“In full view of the court, Waymo has presented strong evidence that Uber has stolen our trade secrets and used our confidential information,” a Waymo spokesman said Thursday. “Uber’s appeal is a blatant attempt to hide their misconduct from the public.”

Lyft partners with Waymo to launch self-driving car pilots

  Lyft partners with Waymo to launch self-driving car pilots U.S. ride services company Lyft Inc and Alphabet Inc's (GOOGL.O) self-driving car unit Waymo have launched a self-driving vehicle partnership, bringing together two rivals to dominant ride-sharing service Uber Technologies Inc.[UBER.UL] Lyft, the No. 2 U.S. ride service by ride volume, in a statement said a deal to launch self-driving pilots would accelerate its vision for transportation and Waymo, which is beginning tests of a self-driving car service in Phoenix, said the partnership would let its technology reach "more people, in more places".

Uber Renews Push for Arbitration in Waymo Trade - Secrets Case . Uber Technologies Inc. renewed a bid to move its driverless-car trade - secrets fight with Waymo into closed-door arbitration .

A lawyer for Uber told a federal judge on Thursday he intended to file a petition to compel arbitration in the Waymo trade secrets theft case , citing an agreement signed by a former Waymo employee who is at the heart of the case .

While Levandowski isn’t a defendant in the suit, Uber says the dispute doesn’t belong in court because the engineer’s contract with Waymo contained a broad provision to resolve any disputes in arbitration. To bolster its case, Uber pointed to two arbitration proceedings Waymo initiated against Levandowski over his alleged poaching of employees.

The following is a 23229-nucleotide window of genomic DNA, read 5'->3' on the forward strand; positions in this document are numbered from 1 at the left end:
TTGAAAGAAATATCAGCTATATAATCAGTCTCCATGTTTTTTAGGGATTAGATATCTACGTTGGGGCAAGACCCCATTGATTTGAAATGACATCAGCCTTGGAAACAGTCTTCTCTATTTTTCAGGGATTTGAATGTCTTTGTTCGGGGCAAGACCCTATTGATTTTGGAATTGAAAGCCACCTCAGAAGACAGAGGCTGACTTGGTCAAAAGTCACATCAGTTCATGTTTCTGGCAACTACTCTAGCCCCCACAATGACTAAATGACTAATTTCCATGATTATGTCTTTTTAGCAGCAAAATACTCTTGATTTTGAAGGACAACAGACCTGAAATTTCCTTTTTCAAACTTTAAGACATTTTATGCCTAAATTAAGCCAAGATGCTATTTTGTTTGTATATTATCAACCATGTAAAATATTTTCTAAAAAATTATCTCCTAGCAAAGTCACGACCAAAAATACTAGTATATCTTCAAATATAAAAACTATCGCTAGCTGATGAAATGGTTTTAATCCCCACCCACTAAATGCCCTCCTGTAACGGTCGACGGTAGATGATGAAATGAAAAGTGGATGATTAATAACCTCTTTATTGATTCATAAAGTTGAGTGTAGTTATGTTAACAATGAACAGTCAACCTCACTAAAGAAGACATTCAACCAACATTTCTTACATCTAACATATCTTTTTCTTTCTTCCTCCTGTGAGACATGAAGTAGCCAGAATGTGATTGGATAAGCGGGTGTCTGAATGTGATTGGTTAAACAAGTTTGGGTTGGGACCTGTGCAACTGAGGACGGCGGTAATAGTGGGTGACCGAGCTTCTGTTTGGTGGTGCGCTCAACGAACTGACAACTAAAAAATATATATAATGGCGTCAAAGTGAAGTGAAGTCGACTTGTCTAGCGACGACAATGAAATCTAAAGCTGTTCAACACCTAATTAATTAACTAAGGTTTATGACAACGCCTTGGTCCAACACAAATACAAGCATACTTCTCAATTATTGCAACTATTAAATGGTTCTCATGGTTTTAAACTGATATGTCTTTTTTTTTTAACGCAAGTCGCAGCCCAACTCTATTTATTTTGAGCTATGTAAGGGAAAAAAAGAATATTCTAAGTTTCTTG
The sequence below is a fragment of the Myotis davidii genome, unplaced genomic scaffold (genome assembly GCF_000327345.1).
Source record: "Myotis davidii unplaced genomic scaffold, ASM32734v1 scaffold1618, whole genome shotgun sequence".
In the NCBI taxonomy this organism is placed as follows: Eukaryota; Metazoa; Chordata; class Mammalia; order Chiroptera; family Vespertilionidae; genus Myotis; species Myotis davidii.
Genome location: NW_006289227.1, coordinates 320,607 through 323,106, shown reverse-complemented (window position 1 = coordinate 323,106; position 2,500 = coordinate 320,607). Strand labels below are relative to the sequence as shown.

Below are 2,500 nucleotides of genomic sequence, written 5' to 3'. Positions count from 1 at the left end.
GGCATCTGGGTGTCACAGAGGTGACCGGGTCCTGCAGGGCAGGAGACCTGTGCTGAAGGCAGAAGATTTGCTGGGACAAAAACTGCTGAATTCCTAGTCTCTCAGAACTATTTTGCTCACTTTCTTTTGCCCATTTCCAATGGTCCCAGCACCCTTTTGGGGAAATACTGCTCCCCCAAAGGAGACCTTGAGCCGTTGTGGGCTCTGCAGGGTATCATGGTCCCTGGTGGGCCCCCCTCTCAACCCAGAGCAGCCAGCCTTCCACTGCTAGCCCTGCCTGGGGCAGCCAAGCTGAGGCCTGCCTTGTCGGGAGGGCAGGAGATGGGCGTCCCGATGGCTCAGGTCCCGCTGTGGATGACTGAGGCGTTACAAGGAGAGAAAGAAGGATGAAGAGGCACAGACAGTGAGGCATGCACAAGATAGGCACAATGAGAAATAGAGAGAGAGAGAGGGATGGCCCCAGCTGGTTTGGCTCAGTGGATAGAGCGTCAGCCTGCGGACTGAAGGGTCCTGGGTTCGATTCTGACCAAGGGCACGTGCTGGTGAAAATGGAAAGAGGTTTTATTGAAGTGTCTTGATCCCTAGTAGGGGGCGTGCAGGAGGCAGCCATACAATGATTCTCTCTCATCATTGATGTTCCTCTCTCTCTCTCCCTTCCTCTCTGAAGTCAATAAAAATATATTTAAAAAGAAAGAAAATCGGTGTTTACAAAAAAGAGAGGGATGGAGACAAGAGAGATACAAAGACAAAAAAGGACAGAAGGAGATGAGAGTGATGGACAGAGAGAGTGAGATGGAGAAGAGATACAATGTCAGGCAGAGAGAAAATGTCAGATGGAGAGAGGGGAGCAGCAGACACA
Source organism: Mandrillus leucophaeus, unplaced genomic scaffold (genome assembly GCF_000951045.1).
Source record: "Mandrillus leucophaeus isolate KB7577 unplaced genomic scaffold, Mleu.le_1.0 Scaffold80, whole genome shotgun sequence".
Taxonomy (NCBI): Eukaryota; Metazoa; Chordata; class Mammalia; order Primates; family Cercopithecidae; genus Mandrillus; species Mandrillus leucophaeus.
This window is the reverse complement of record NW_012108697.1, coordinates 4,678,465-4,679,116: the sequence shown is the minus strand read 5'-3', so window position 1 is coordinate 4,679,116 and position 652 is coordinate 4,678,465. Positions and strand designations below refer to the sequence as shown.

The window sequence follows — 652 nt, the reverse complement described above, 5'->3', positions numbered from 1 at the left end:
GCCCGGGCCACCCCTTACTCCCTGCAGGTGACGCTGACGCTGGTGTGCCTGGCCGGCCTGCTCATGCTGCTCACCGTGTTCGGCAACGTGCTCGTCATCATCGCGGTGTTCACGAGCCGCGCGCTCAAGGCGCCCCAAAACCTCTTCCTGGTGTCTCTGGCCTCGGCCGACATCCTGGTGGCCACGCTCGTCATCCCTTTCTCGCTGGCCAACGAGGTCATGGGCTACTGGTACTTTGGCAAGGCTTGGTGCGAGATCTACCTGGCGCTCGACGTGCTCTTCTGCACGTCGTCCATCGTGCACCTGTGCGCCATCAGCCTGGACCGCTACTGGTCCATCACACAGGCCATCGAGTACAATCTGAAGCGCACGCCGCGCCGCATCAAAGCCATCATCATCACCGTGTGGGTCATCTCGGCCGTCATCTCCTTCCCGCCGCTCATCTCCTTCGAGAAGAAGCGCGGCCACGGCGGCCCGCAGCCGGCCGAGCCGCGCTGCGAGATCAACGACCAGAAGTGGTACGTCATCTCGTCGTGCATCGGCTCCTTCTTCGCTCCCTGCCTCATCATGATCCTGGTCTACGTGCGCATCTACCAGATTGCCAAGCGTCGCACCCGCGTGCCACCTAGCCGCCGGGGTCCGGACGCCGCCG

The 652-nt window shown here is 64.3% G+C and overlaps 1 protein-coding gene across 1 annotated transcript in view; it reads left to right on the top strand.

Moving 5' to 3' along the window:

U.S. District Judge William Alsup in San Francisco rejected the argument, saying Uber can’t enforce arbitration agreements it didn’t sign.

Waymo’s decision to file its trade-secrets case against Uber in court “was not only reasonable but also the only course available," because Waymo has no arbitration agreement with Uber, Alsup wrote.

In arbitration, the companies would able to choose an intellectual-property expert to referee their dispute. Arbitrators, who are usually lawyers or retired judges, are required to keep proceedings confidential, including final outcomes, but parties can speak publicly about awards unless they’ve agreed to keep quiet, according to Garden.

She said arbitration would benefit Uber primarily by keeping the case out of the public spotlight and also by limiting the scope of information sharing, or discovery.

The case is Waymo LLC v. Uber Technologies Inc., 17-00939, U.S. District Court, Northern District of California (San Francisco).

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The current flavor of Gogo’s 2Ku is installed on 170 aircraft globally, 100 of which are Delta planes. Gogo also works with British Airways, KLM, Virgin America, among other carriers.According to Wade, in about a year’s time, planes with 2Ku will get the latest tech. Gogo won’t disclose how much airlines pay for such upgrades, but the cost to install the equipment and certify the technology is measured in the hundreds of thousands of dollars per plane.The company says 1,600 aircraft, from 13 airliners, are committed to receive 2Ku, with most installations happening before the end of 2018.

Source: http://ca.pressfrom.com/news/technology/-28487-uber-renews-push-for-arbitration-in-waymo-trade-secrets-case/